This bit won the reading competition at writing club's NaNo writing sprints tonight. ...Given that I'm President and I keep winning, I should probably stop competing. Though I can't complain - I needed the chocolate.
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The darkness in the attic of Martin’s house was filled with cobwebs. And possibly angry spiders, but Martin sincerely hoped not. He’d been moving boxes for the last half an hour, and they were filled with dust and mildew. If he hadn’t known how long it had been since any of the boxes were cleaned out, he would have been highly annoyed that the task had fallen to him.
But since the last time those boxes had moved he’d just watched a more permanent box close forever, he hadn’t complained to his mother yet. He’d just been trying not to think of it.
Unfortunately, his mother wasn’t helping.
“That one there,” she said, “the one with ‘dishes’ written on it in red marker and then crossed out.”
Martin shifted a box until he could see the word ‘dishes’ next to the word ‘books’ both scratched out, in the light of the single bulb. “This one?” he asked, just to be sure.
“Yes, I think that’s the one with your father’s old clothes,” she said. There was a second where the only sound in the room was the rain on the roof above. “We’re going to have to go through them and see what fits you and what we need to donate.”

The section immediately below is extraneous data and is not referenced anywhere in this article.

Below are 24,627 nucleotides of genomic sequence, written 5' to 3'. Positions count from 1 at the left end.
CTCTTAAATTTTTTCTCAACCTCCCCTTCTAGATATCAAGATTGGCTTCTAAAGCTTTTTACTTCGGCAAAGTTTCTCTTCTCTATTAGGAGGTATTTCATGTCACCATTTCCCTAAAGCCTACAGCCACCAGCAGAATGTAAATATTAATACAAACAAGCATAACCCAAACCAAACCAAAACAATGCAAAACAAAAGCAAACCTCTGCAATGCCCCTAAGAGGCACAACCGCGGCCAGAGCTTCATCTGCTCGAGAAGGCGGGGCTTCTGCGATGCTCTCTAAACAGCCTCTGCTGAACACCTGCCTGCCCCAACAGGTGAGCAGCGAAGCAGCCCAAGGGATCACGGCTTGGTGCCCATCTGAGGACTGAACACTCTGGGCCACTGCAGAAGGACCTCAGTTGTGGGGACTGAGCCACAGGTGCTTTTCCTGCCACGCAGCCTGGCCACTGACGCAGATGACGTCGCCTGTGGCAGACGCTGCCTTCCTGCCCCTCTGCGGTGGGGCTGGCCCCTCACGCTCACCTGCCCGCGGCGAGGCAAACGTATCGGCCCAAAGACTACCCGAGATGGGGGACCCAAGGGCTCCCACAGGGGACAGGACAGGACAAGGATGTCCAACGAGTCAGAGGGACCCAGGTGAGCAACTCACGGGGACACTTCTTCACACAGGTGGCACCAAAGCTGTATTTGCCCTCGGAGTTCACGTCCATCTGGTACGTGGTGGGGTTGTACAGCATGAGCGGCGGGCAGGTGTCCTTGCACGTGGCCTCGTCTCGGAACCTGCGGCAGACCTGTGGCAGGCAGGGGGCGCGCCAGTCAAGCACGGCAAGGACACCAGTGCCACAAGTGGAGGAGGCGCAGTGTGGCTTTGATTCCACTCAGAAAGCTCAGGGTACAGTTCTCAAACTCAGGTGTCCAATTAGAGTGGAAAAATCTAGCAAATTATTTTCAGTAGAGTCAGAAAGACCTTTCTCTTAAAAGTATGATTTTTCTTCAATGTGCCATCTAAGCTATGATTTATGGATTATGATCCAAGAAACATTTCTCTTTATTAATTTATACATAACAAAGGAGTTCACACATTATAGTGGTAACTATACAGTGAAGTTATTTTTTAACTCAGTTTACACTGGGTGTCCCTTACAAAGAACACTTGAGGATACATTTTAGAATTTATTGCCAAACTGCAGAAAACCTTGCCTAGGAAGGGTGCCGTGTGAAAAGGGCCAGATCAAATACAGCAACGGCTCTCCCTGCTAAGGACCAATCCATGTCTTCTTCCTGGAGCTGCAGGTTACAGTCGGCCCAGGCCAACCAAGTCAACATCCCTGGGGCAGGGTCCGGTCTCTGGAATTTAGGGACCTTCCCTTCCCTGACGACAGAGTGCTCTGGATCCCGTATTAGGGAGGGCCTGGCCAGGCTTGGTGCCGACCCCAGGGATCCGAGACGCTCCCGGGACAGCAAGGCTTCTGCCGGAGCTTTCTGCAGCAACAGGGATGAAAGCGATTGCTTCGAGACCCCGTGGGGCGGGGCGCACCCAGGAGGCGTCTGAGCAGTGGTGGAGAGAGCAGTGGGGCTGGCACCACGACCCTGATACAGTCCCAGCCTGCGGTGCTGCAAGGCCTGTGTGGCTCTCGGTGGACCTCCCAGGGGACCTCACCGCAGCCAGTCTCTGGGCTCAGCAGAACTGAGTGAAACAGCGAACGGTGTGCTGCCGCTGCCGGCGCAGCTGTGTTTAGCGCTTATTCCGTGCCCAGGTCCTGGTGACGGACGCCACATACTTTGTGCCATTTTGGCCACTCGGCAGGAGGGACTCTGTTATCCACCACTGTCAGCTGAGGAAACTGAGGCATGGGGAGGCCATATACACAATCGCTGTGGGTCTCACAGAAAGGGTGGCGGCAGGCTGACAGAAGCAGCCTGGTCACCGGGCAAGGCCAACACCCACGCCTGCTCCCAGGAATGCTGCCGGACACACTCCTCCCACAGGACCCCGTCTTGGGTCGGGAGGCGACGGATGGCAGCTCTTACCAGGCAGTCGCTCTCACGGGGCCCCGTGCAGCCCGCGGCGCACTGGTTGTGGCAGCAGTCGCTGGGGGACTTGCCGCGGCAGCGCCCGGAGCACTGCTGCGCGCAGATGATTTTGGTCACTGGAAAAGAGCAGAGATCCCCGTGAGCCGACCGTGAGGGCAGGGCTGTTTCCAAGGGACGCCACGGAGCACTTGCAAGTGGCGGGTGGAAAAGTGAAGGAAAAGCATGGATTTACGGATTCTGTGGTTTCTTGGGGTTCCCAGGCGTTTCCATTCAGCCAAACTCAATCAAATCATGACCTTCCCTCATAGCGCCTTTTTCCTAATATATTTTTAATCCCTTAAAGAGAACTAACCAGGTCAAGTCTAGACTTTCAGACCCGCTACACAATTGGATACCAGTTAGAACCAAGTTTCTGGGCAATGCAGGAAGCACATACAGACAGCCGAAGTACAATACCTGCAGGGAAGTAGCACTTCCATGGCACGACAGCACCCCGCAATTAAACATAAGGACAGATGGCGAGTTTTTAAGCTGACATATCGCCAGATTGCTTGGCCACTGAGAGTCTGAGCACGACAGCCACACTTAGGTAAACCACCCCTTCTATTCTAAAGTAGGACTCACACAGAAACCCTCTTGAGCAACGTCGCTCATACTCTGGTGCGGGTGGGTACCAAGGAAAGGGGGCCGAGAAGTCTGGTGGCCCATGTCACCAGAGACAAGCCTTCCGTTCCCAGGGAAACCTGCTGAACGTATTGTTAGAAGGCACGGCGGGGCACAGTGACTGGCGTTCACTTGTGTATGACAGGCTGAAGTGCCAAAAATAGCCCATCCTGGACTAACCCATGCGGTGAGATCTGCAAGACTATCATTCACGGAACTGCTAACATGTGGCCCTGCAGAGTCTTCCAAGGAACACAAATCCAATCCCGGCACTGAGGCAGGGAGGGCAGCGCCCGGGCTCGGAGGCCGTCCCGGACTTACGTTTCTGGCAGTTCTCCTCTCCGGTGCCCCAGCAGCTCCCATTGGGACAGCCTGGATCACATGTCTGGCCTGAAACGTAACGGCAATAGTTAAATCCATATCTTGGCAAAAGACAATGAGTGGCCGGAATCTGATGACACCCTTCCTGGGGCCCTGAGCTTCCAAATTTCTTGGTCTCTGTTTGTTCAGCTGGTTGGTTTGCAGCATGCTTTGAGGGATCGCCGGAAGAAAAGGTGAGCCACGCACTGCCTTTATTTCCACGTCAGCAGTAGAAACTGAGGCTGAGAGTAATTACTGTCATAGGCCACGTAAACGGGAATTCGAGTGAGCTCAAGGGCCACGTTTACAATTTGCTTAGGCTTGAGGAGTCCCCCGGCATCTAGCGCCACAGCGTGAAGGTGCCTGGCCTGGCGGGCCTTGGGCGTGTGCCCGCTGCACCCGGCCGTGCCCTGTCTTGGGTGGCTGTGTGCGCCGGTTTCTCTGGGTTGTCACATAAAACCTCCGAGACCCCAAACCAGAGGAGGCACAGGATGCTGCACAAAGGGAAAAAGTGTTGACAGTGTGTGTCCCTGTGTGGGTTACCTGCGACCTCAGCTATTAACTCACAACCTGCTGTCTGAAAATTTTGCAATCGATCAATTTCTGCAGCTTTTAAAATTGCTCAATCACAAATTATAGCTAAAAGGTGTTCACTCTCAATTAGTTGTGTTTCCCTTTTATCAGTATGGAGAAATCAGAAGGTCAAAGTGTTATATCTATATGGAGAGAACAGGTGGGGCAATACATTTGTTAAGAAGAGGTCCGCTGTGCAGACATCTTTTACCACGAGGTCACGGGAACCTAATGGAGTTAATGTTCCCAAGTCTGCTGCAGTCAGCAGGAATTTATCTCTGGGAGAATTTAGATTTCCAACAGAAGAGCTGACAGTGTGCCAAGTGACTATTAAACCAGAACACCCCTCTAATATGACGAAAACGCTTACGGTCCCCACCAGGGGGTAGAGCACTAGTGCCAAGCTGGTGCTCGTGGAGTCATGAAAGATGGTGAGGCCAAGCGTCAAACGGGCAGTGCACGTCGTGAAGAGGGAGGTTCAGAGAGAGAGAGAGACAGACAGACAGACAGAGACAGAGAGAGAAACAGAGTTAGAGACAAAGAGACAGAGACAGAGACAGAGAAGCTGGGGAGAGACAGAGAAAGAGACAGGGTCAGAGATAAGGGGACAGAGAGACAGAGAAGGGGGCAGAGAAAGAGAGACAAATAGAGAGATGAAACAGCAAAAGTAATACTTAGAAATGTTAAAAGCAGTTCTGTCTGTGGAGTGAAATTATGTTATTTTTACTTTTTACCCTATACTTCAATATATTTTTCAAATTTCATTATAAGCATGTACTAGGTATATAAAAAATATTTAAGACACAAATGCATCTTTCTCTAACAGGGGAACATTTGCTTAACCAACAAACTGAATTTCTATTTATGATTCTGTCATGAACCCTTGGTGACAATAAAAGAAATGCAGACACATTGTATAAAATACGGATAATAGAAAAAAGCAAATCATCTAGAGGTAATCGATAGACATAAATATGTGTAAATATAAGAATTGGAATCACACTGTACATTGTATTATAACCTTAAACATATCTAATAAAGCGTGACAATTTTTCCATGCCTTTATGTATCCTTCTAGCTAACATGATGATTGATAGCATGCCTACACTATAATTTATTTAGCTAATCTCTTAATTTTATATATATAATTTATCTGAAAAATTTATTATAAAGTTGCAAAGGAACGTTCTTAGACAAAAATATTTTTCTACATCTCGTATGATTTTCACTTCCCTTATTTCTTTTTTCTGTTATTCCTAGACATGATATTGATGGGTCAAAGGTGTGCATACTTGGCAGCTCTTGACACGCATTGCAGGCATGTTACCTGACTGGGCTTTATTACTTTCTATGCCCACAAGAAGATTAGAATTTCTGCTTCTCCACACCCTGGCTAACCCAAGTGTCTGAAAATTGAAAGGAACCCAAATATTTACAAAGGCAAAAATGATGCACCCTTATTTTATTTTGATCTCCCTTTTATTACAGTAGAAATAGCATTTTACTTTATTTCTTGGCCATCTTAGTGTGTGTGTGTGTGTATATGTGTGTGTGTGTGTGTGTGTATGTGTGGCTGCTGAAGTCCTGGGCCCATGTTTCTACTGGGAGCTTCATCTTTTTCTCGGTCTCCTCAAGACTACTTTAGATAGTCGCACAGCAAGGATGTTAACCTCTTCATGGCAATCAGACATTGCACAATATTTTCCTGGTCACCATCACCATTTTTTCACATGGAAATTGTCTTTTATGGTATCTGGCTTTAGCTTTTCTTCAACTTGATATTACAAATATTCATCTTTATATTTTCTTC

There was an uncomfortable dusty knot in Martin’s throat at the thought of wearing his father’s clothes, of taking them out of that box and letting the dark pills of mothballs fall from the knees and the cuffs of the soap-smelling shirts that never had smelled like that before, not like dust and soap, but like ashes and oil, machine and fire smells that seemed to follow his dad everywhere.
He met his mother’s eyes, misty in the uncertain light of the dusty bulb and the cobwebs.
His mother turned about, staring under the eaves as if she could have missed something. The boxes were piled up to the rafters and the other debris of the years was strewn across the floor. Martin saw his old rocking horse in a corner, and under the shadow of the shelves, there was the faded outline of his old toy fire truck. He turned from it and stared at the dim lightbulb until the red and purple behind his eyes made it impossible to see.